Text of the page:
While many aspects of the industry are uncertain, thankfully there is the opportunity to examine what can be, for the most part, controlled – your cost of production.  As a producer, the ability to measure and manage those components of your operation that are within your control is a powerful tool. Why not take advantage of that tool by signing up to participate in an upcoming focus group?

The Canadian Cow-Calf Cost of Production Network (CDN COP Network) will develop benchmarks for specific production systems and ecoregions across the country. Scenarios will be developed for what future farms could look like utilizing the 5% Rule to identify where incremental improvements could be made around productivity, input costs, and output prices. Each production system will have its own set of limitations and opportunities where greater focus may be beneficial. Continue reading

Networks Make The Dream Work

This is Part Two of a three-part series (see Part One and Part Three).

Editor’s note: this article is also available in French. Download the translated version here. 

As the industry has been rocked by COVID-19, volatile market prices and uncertainty have occurred. There is an opportunity for producers to examine what they can control – their cost of production. During the boom years when prices are high it is easy for costs to get out of hand. You may be considering changes to your operation but are not sure where you will get the biggest bang for your buck.

The Canadian Cow-Calf Cost of Production Network (CDN COP Network) will develop benchmarks for specific production systems and ecoregions across the country. Scenarios will be developed for what future farms could look like utilizing the 5% Rule to identify where incremental improvements could be made around productivity, input costs, and output prices. Each production system will have its own set of opportunities, limitations, and areas where greater focus may be beneficial. Consider cattle operations with different production systems:

  • A beef operation in the east is considering raising dairy-beef but is uncertain about the costs and management changes needed to succeed.
  • A small, land-locked operation may be utilizing multiple income streams from multiple different commodities to manage risk. The focus is on using each acre in different ways throughout the year to generate revenue.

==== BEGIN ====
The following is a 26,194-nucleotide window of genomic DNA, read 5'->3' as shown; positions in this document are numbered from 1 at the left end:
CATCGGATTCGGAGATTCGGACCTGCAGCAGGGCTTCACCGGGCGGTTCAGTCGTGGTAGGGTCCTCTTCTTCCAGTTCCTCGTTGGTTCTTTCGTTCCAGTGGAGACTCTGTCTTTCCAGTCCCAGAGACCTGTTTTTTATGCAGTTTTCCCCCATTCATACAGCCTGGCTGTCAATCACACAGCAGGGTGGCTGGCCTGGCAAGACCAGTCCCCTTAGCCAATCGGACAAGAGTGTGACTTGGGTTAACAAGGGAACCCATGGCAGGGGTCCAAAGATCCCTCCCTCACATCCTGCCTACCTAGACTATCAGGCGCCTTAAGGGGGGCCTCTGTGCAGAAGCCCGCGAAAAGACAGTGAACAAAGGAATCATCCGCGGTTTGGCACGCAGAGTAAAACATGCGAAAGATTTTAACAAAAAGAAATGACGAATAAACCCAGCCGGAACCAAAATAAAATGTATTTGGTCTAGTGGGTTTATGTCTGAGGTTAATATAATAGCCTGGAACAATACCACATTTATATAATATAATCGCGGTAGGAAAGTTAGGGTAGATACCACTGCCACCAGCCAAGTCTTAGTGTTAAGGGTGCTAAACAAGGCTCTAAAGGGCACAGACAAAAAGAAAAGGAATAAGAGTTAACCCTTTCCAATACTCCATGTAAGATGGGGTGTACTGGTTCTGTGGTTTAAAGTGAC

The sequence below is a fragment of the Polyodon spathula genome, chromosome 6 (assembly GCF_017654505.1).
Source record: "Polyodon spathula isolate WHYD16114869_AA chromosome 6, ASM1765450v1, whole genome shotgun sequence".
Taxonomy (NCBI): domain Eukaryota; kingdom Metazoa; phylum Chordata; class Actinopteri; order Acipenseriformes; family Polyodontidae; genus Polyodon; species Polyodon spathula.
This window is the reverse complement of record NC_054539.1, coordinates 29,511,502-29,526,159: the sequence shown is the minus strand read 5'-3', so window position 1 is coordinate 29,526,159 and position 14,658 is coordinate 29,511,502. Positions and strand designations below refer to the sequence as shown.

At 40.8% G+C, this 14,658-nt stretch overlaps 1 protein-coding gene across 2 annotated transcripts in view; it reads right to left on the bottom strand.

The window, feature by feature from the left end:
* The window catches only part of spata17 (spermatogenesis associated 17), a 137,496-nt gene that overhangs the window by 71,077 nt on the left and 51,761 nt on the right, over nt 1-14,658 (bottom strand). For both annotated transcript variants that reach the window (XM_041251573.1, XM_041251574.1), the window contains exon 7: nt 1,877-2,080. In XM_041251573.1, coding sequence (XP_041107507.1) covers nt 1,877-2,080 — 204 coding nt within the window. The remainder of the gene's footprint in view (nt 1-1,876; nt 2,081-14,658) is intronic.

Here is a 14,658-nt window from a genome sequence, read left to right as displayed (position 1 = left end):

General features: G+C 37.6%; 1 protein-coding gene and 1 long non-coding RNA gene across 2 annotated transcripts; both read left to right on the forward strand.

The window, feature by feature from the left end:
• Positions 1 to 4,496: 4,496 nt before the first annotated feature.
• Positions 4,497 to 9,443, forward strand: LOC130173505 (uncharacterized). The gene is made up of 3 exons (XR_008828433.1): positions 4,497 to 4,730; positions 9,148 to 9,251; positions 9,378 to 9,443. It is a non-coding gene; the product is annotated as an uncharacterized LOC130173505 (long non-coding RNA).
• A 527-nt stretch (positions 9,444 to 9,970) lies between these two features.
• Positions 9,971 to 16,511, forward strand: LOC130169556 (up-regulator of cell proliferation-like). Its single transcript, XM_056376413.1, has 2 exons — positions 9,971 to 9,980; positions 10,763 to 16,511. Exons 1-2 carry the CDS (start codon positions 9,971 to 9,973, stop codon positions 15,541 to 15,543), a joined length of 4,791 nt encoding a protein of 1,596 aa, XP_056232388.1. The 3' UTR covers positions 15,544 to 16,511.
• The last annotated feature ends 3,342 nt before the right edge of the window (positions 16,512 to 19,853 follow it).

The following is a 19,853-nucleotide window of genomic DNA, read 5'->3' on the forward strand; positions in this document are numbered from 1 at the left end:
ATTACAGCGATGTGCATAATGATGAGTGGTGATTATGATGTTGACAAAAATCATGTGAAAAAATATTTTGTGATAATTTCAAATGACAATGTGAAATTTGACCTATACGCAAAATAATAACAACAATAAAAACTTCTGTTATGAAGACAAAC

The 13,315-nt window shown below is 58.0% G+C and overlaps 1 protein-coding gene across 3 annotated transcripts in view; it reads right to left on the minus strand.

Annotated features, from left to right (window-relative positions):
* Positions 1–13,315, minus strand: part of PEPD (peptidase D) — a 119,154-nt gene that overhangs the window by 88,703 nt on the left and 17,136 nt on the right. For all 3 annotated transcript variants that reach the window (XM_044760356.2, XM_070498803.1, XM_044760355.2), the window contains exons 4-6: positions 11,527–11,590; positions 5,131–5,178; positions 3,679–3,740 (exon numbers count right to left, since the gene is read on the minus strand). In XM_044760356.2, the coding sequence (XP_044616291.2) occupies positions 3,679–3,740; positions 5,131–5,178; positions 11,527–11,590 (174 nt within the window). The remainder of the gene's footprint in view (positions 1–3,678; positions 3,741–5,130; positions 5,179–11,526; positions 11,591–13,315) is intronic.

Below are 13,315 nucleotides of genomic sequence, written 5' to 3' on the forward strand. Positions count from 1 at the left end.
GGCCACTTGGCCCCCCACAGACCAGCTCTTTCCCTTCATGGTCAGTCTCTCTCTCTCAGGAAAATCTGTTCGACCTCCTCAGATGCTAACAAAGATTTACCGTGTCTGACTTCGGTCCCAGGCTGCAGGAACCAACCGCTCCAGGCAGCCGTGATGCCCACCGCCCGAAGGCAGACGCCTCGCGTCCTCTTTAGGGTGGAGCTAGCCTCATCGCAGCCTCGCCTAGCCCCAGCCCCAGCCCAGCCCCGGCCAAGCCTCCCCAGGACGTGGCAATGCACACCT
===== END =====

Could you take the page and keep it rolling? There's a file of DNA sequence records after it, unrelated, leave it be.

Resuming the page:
• A large, specialized operation may be focused on economies of scale in purchases and sales and efficiencies in labour productivity.

When looking at competitiveness and profitability, each region needs to evaluate the limitations and opportunities unique to them. Is land, labour, or capital the limitation? Will the biggest impact for the operation come from reducing input costs, or improving productivity, or increasing price? Continue reading

Why a Cost of Production Network?

This is Part One of a three-part series (watch for Part Two and Part Three in the coming weeks).

Editor’s note: this article is also available in French. Download the translated version here. 

Canada is the sixth largest beef exporter in the world. Live cattle to the United States are also a substantial business. Cost of production and price competitiveness are key aspects to any major exporting commodity, along with regulatory environment and available resources. The beef industry must be profitable and competitive to secure land, labour, and capital otherwise those investments will go into other commodities that provide a greater return on investment.

The Canadian Cow-Calf Cost of Production Network (CDN COP Network) has been developed collaboratively with provincial coordinators and funded by the Beef Cattle Research Council. Industry has taken a lead role in coordinating the Network working with local expertise in each province. This information will support cow-calf producers as they evaluate how to evolve with new technologies and enhance competitiveness in an international marketplace. Continue reading